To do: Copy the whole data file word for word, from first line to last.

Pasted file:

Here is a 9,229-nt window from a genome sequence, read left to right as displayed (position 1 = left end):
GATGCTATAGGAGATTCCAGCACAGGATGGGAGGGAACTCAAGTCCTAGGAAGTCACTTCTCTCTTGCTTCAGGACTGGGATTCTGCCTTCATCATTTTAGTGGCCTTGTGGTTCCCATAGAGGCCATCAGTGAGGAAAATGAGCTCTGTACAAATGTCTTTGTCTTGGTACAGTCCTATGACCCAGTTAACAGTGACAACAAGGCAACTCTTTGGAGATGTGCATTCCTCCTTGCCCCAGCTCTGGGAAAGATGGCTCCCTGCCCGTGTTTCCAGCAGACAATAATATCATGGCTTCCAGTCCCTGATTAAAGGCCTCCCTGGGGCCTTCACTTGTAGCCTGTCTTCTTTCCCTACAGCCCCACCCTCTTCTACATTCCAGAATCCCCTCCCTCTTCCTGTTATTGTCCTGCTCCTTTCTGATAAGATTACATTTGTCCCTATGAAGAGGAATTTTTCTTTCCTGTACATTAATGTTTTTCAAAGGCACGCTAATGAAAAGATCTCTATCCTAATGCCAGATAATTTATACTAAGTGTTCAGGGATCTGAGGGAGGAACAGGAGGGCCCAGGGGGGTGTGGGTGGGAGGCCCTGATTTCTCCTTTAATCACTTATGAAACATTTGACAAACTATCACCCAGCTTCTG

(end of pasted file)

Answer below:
Here is a 9,229-nt window from a genome sequence, read left to right as displayed (position 1 = left end):
GATGCTATAGGAGATTCCAGCACAGGATGGGAGGGAACTCAAGTCCTAGGAAGTCACTTCTCTCTTGCTTCAGGACTGGGATTCTGCCTTCATCATTTTAGTGGCCTTGTGGTTCCCATAGAGGCCATCAGTGAGGAAAATGAGCTCTGTACAAATGTCTTTGTCTTGGTACAGTCCTATGACCCAGTTAACAGTGACAACAAGGCAACTCTTTGGAGATGTGCATTCCTCCTTGCCCCAGCTCTGGGAAAGATGGCTCCCTGCCCGTGTTTCCAGCAGACAATAATATCATGGCTTCCAGTCCCTGATTAAAGGCCTCCCTGGGGCCTTCACTTGTAGCCTGTCTTCTTTCCCTACAGCCCCACCCTCTTCTACATTCCAGAATCCCCTCCCTCTTCCTGTTATTGTCCTGCTCCTTTCTGATAAGATTACATTTGTCCCTATGAAGAGGAATTTTTCTTTCCTGTACATTAATGTTTTTCAAAGGCACGCTAATGAAAAGATCTCTATCCTAATGCCAGATAATTTATACTAAGTGTTCAGGGATCTGAGGGAGGAACAGGAGGGCCCAGGGGGGTGTGGGTGGGAGGCCCTGATTTCTCCTTTAATCACTTATGAAACATTTGACAAACTATCACCCAGCTTCTG